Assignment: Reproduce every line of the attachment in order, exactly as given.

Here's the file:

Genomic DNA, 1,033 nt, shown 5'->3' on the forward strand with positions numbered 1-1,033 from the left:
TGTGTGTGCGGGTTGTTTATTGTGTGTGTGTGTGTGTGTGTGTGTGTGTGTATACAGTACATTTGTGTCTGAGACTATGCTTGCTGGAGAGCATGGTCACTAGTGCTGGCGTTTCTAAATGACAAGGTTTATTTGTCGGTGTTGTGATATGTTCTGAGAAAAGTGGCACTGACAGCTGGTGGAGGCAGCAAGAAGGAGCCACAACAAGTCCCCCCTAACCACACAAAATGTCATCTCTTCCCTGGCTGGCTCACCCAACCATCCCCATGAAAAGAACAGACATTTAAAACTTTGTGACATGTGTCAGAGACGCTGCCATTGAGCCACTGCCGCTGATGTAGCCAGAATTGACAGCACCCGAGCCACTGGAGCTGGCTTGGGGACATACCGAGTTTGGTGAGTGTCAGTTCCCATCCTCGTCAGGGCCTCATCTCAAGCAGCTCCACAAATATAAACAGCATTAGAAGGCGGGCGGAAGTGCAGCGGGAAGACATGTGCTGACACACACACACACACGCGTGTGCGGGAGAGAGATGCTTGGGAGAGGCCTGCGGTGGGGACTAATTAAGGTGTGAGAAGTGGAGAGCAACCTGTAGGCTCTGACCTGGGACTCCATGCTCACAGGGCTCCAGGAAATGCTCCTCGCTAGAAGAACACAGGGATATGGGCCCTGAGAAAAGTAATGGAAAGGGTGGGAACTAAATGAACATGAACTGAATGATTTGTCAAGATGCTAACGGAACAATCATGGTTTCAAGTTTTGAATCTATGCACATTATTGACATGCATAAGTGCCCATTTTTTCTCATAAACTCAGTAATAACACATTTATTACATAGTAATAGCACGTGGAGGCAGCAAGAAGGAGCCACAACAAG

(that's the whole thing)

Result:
Genomic DNA, 1,033 nt, shown 5'->3' on the forward strand with positions numbered 1-1,033 from the left:
TGTGTGTGCGGGTTGTTTATTGTGTGTGTGTGTGTGTGTGTGTGTGTGTGTATACAGTACATTTGTGTCTGAGACTATGCTTGCTGGAGAGCATGGTCACTAGTGCTGGCGTTTCTAAATGACAAGGTTTATTTGTCGGTGTTGTGATATGTTCTGAGAAAAGTGGCACTGACAGCTGGTGGAGGCAGCAAGAAGGAGCCACAACAAGTCCCCCCTAACCACACAAAATGTCATCTCTTCCCTGGCTGGCTCACCCAACCATCCCCATGAAAAGAACAGACATTTAAAACTTTGTGACATGTGTCAGAGACGCTGCCATTGAGCCACTGCCGCTGATGTAGCCAGAATTGACAGCACCCGAGCCACTGGAGCTGGCTTGGGGACATACCGAGTTTGGTGAGTGTCAGTTCCCATCCTCGTCAGGGCCTCATCTCAAGCAGCTCCACAAATATAAACAGCATTAGAAGGCGGGCGGAAGTGCAGCGGGAAGACATGTGCTGACACACACACACACACGCGTGTGCGGGAGAGAGATGCTTGGGAGAGGCCTGCGGTGGGGACTAATTAAGGTGTGAGAAGTGGAGAGCAACCTGTAGGCTCTGACCTGGGACTCCATGCTCACAGGGCTCCAGGAAATGCTCCTCGCTAGAAGAACACAGGGATATGGGCCCTGAGAAAAGTAATGGAAAGGGTGGGAACTAAATGAACATGAACTGAATGATTTGTCAAGATGCTAACGGAACAATCATGGTTTCAAGTTTTGAATCTATGCACATTATTGACATGCATAAGTGCCCATTTTTTCTCATAAACTCAGTAATAACACATTTATTACATAGTAATAGCACGTGGAGGCAGCAAGAAGGAGCCACAACAAG